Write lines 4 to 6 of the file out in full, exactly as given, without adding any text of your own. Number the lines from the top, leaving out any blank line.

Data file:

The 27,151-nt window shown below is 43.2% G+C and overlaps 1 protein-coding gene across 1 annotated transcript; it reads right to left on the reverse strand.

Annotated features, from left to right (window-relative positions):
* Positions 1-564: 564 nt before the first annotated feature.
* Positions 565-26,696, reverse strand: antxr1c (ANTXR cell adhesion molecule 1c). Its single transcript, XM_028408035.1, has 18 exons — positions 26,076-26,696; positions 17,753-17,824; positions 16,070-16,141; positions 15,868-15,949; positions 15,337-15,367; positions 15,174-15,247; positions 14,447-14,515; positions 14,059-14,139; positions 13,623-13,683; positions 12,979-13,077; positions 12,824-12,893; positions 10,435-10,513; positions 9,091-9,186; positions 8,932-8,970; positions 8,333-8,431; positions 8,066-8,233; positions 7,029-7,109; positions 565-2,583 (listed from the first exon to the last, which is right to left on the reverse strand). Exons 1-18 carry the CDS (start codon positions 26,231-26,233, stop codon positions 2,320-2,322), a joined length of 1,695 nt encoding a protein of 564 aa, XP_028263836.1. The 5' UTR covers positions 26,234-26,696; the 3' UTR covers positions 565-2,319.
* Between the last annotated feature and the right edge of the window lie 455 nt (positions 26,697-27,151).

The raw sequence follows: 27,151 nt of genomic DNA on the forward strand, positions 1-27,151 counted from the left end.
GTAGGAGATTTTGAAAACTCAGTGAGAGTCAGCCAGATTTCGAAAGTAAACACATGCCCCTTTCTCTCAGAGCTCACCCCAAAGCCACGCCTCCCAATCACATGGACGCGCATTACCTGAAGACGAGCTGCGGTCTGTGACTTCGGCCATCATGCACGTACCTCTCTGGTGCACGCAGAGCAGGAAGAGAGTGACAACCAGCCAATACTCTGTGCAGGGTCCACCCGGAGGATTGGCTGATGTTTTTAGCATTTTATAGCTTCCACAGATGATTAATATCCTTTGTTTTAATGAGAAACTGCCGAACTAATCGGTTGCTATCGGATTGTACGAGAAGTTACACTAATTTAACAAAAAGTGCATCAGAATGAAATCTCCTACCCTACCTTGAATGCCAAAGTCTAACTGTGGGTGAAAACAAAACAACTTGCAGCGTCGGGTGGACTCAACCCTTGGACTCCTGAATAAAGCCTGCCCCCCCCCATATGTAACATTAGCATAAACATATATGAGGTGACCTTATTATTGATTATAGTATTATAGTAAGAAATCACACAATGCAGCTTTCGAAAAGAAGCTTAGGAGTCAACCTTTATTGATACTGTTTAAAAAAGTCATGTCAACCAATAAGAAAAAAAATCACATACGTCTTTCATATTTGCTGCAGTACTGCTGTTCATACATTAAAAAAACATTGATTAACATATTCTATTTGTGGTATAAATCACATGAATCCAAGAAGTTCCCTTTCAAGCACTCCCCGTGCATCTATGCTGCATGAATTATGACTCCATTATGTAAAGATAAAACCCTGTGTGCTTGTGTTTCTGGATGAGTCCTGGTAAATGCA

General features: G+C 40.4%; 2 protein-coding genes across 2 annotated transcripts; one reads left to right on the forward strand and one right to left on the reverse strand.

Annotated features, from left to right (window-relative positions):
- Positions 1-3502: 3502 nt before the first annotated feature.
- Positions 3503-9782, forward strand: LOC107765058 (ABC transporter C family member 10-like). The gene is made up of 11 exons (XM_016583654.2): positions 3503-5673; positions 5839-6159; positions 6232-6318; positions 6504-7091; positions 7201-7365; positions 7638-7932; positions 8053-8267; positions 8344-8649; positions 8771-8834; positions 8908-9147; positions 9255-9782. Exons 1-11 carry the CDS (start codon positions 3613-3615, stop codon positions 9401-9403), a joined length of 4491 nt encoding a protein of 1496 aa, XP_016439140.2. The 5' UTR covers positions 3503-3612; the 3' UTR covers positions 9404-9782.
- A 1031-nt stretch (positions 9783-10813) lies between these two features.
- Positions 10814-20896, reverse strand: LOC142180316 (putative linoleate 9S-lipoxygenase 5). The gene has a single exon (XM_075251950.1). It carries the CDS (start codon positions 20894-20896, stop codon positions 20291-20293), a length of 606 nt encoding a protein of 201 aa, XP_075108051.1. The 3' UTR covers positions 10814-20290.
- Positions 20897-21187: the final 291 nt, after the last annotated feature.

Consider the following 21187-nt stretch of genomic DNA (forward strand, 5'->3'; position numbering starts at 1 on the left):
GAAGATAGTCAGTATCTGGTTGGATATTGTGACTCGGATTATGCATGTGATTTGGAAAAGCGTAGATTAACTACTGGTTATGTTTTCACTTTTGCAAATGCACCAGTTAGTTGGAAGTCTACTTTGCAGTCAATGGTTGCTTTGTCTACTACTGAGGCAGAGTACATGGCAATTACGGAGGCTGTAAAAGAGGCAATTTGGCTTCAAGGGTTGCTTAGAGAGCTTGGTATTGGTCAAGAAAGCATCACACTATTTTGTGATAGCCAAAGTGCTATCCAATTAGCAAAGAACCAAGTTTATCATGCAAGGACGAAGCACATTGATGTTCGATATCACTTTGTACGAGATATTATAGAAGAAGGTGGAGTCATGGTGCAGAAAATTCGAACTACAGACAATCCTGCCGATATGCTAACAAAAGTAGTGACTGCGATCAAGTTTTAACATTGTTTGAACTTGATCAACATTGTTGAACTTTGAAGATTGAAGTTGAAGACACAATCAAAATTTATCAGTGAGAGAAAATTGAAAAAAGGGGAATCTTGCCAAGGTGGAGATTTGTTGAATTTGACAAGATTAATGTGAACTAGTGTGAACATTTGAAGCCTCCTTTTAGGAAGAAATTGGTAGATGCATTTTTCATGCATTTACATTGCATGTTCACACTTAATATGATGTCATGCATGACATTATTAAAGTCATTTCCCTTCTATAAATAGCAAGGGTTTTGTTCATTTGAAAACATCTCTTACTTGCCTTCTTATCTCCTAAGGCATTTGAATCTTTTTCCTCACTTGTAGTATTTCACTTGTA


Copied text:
* Positions 565-26,696, reverse strand: antxr1c (ANTXR cell adhesion molecule 1c). Its single transcript, XM_028408035.1, has 18 exons — positions 26,076-26,696; positions 17,753-17,824; positions 16,070-16,141; positions 15,868-15,949; positions 15,337-15,367; positions 15,174-15,247; positions 14,447-14,515; positions 14,059-14,139; positions 13,623-13,683; positions 12,979-13,077; positions 12,824-12,893; positions 10,435-10,513; positions 9,091-9,186; positions 8,932-8,970; positions 8,333-8,431; positions 8,066-8,233; positions 7,029-7,109; positions 565-2,583 (listed from the first exon to the last, which is right to left on the reverse strand). Exons 1-18 carry the CDS (start codon positions 26,231-26,233, stop codon positions 2,320-2,322), a joined length of 1,695 nt encoding a protein of 564 aa, XP_028263836.1. The 5' UTR covers positions 26,234-26,696; the 3' UTR covers positions 565-2,319.
* Between the last annotated feature and the right edge of the window lie 455 nt (positions 26,697-27,151).

The raw sequence follows: 27,151 nt of genomic DNA on the forward strand, positions 1-27,151 counted from the left end.